“Hush,” said the leader, “he is a representative of the Foreign press, a newspaper reporter.”

“Your pardon,” said the secretary. “I took you by your dress for a prince. A representative of the great and enlightened press of the Allies, I presume. How deeply we admire in Germany the press of England! Let me kiss you.”

“Oh, don’t trouble,” I said. “It’s not worth while.”

“Say, at least, when you write to your paper, that I offered to kiss you, will you not?”

Meantime, the leader had finished signing the papers. The secretary took them and swung on his heels with something between a military bow and a drunken swagger. “Remember, comrade,” he said in a threatening tone as he passed out, “you are watched.”

The Bolshevik leader looked after him with something of a shudder.

“Excuse me a moment,” he said, “while I go and get rid of this tobacco.”

He got up from his chair and walked away towards the door of an inner room. As he did so, there struck me something strangely familiar in his gait and figure. Conceal it as he might, there was still the stiff wooden movement of a Prussian general beneath his assumed swagger. The poise of his head still seemed to suggest the pointed helmet of the Prussian. I could without effort imagine a military cloak about his shoulders instead of his Bolshevik sheepskin.

Then, all in a moment, as he re-entered the room, I recalled exactly who he was.

“My friend,” I said, reaching out my hand, “pardon me for not knowing you at once. I recognize you now. . . .”

“Hush,” said the Bolshevik. “Don’t speak! I never saw you in my life.”

“Nonsense,” I said. “I knew you years ago in Canada when you were disguised as a waiter. And you it was who conducted me through Germany two years ago when I made my war visit. You are no more a Bolshevik than I am. You are General Count Boob von Boobenstein.”

The general sank down in his chair, his face pale beneath his plaster of rouge.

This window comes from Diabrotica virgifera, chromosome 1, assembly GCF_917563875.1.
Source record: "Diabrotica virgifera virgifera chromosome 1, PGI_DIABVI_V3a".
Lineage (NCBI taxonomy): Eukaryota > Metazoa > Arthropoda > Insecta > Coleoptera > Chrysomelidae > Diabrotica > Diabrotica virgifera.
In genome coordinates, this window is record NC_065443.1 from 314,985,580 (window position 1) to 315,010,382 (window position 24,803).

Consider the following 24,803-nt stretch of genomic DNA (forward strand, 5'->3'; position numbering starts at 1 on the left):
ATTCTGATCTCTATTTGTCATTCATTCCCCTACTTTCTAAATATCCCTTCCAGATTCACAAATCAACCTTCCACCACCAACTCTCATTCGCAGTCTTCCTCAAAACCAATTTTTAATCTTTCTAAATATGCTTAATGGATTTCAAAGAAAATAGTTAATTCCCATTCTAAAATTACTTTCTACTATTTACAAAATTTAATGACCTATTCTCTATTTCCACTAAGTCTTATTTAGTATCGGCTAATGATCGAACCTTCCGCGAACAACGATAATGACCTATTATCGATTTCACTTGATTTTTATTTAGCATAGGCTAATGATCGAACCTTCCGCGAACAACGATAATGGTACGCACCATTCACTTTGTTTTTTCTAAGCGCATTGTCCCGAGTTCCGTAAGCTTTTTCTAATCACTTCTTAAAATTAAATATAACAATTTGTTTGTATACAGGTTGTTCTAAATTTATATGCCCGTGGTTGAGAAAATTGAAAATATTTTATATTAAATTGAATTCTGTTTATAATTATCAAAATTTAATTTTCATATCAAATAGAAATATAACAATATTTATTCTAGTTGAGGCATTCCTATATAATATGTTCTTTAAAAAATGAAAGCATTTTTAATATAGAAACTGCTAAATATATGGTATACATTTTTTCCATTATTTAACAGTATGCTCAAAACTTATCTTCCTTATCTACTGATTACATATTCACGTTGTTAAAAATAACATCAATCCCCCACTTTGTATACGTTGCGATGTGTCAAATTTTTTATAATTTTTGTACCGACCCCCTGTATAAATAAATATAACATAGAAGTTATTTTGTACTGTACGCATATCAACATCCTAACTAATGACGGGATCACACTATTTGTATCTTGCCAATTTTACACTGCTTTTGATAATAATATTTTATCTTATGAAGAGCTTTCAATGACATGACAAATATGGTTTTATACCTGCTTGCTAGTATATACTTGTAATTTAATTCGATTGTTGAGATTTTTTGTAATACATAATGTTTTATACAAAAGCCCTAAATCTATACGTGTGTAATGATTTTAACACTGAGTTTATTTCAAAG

“Hush!” he said. “If they learn it, it is death.”

“My dear Boob,” I said, “not a word shall pass my lips.”

The general grasped my hand. “The true spirit,” he said. “The true English comradeship; how deeply we admire it in Germany!”

“I am sure you do,” I answered. “But tell me, what is the meaning of all this? Why are you a Bolshevik?”

“We all are,” said the Count, dropping his assumed rough voice, and speaking in a tone of quiet melancholy. “It’s the only thing to be. But come,” he added, getting up from his chair, “I took you once through Berlin in war time. Let me take you out again and show you Berlin under the Bolsheviks.”

“I shall be only too happy,” I said.

“I shall leave my pistols and knives here,” said Boobenstein, “and if you will excuse me I shall change my costume a little. To appear as I am would excite too much enthusiasm. I shall walk out with you in the simple costume of a gentleman. It’s a risky thing to do in Berlin but I’ll chance it.”

The Count retired and presently returned, dressed in the quiet bell-shaped purple coat, the simple scarlet tie, the pea-green hat and the white spats that mark the German gentleman all the world over.

“Bless me, Count,” I said. “You look just like Bernstorff.”

“Hush,” said the Count. “Don’t mention him. He’s here in Berlin.”

“What’s he doing?” I asked.

“He’s a Bolshevik; one of our leaders; he’s just been elected president of the Scavengers’ Union. They say he’s the very man for it. But come along and, by the way, when we get into the street talk English and only English. There’s getting to be a prejudice here against German.”

We passed out of the door and through the spacious corridors and down the stairways of the great building. All about were little groups of ferocious looking men, dressed like stage Russians, all chewing tobacco and redolent of alcohol.

“Who are all these people?” I said to the Count in a low voice.

“Bolsheviks,” he whispered. “At least they aren’t really. You see that group in the corner?”

“The ones with the long knives?” I said.

“Yes. They are, or at least they were, the orchestra of the Berlin Opera. They are now the Bolshevik Music Commission. They are here this morning to see about getting their second violinist hanged.”

“Why not the first?” I asked.

“They had him hanged yesterday. Both cases are quite clear. The men undoubtedly favored the war: one, at least, of them openly spoke disparagement of President Wilson. But come along. Let me show you our new city.”

We stepped out upon the street.

How completely it was changed from the Berlin that I had known!